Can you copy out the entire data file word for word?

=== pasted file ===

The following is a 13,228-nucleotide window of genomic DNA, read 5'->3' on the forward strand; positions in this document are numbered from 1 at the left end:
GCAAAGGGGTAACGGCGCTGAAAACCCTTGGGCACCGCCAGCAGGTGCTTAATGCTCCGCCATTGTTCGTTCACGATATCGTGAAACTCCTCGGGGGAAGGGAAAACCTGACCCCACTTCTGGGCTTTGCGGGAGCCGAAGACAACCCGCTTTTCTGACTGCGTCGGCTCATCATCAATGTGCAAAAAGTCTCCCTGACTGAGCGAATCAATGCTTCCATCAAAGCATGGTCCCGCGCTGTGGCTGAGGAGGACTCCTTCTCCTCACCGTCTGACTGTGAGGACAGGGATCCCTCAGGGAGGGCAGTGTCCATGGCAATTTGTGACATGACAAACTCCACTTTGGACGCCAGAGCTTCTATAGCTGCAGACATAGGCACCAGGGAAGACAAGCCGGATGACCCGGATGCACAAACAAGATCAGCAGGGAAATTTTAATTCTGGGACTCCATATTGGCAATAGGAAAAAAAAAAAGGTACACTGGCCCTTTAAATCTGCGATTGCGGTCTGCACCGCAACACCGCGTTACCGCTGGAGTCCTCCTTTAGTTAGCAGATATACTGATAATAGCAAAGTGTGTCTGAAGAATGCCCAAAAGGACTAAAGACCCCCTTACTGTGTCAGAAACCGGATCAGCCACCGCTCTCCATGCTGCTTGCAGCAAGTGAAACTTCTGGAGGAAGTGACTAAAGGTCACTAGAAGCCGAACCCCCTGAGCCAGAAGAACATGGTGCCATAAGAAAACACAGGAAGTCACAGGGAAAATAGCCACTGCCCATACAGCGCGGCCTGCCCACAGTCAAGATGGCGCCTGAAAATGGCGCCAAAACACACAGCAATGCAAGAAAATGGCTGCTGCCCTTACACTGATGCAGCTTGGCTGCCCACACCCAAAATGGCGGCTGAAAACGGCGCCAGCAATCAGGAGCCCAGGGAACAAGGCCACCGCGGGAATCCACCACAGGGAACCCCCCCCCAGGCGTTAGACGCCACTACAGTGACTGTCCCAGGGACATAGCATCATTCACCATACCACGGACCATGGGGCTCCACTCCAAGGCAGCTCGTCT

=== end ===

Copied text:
The following is a 13,228-nucleotide window of genomic DNA, read 5'->3' on the forward strand; positions in this document are numbered from 1 at the left end:
GCAAAGGGGTAACGGCGCTGAAAACCCTTGGGCACCGCCAGCAGGTGCTTAATGCTCCGCCATTGTTCGTTCACGATATCGTGAAACTCCTCGGGGGAAGGGAAAACCTGACCCCACTTCTGGGCTTTGCGGGAGCCGAAGACAACCCGCTTTTCTGACTGCGTCGGCTCATCATCAATGTGCAAAAAGTCTCCCTGACTGAGCGAATCAATGCTTCCATCAAAGCATGGTCCCGCGCTGTGGCTGAGGAGGACTCCTTCTCCTCACCGTCTGACTGTGAGGACAGGGATCCCTCAGGGAGGGCAGTGTCCATGGCAATTTGTGACATGACAAACTCCACTTTGGACGCCAGAGCTTCTATAGCTGCAGACATAGGCACCAGGGAAGACAAGCCGGATGACCCGGATGCACAAACAAGATCAGCAGGGAAATTTTAATTCTGGGACTCCATATTGGCAATAGGAAAAAAAAAAAGGTACACTGGCCCTTTAAATCTGCGATTGCGGTCTGCACCGCAACACCGCGTTACCGCTGGAGTCCTCCTTTAGTTAGCAGATATACTGATAATAGCAAAGTGTGTCTGAAGAATGCCCAAAAGGACTAAAGACCCCCTTACTGTGTCAGAAACCGGATCAGCCACCGCTCTCCATGCTGCTTGCAGCAAGTGAAACTTCTGGAGGAAGTGACTAAAGGTCACTAGAAGCCGAACCCCCTGAGCCAGAAGAACATGGTGCCATAAGAAAACACAGGAAGTCACAGGGAAAATAGCCACTGCCCATACAGCGCGGCCTGCCCACAGTCAAGATGGCGCCTGAAAATGGCGCCAAAACACACAGCAATGCAAGAAAATGGCTGCTGCCCTTACACTGATGCAGCTTGGCTGCCCACACCCAAAATGGCGGCTGAAAACGGCGCCAGCAATCAGGAGCCCAGGGAACAAGGCCACCGCGGGAATCCACCACAGGGAACCCCCCCCCAGGCGTTAGACGCCACTACAGTGACTGTCCCAGGGACATAGCATCATTCACCATACCACGGACCATGGGGCTCCACTCCAAGGCAGCTCGTCT